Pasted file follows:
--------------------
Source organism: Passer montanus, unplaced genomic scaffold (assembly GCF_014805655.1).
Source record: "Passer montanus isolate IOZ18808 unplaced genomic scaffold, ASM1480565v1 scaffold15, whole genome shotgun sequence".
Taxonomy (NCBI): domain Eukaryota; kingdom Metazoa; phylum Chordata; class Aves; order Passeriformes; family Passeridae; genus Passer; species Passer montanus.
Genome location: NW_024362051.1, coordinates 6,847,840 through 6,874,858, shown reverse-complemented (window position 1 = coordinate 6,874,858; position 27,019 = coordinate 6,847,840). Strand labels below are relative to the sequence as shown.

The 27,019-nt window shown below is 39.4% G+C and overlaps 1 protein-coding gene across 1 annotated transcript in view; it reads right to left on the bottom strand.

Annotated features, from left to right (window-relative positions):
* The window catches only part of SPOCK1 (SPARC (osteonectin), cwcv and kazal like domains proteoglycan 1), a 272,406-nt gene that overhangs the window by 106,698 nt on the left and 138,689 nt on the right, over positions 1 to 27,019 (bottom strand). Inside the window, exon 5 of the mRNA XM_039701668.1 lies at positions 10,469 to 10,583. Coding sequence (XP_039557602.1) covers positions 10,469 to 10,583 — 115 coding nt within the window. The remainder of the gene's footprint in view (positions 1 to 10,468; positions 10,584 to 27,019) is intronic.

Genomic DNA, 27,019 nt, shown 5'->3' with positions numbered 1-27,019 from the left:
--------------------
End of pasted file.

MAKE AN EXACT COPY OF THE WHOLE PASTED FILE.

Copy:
Source organism: Passer montanus, unplaced genomic scaffold (assembly GCF_014805655.1).
Source record: "Passer montanus isolate IOZ18808 unplaced genomic scaffold, ASM1480565v1 scaffold15, whole genome shotgun sequence".
Taxonomy (NCBI): domain Eukaryota; kingdom Metazoa; phylum Chordata; class Aves; order Passeriformes; family Passeridae; genus Passer; species Passer montanus.
Genome location: NW_024362051.1, coordinates 6,847,840 through 6,874,858, shown reverse-complemented (window position 1 = coordinate 6,874,858; position 27,019 = coordinate 6,847,840). Strand labels below are relative to the sequence as shown.

The 27,019-nt window shown below is 39.4% G+C and overlaps 1 protein-coding gene across 1 annotated transcript in view; it reads right to left on the bottom strand.

Annotated features, from left to right (window-relative positions):
* The window catches only part of SPOCK1 (SPARC (osteonectin), cwcv and kazal like domains proteoglycan 1), a 272,406-nt gene that overhangs the window by 106,698 nt on the left and 138,689 nt on the right, over positions 1 to 27,019 (bottom strand). Inside the window, exon 5 of the mRNA XM_039701668.1 lies at positions 10,469 to 10,583. Coding sequence (XP_039557602.1) covers positions 10,469 to 10,583 — 115 coding nt within the window. The remainder of the gene's footprint in view (positions 1 to 10,468; positions 10,584 to 27,019) is intronic.

Genomic DNA, 27,019 nt, shown 5'->3' with positions numbered 1-27,019 from the left: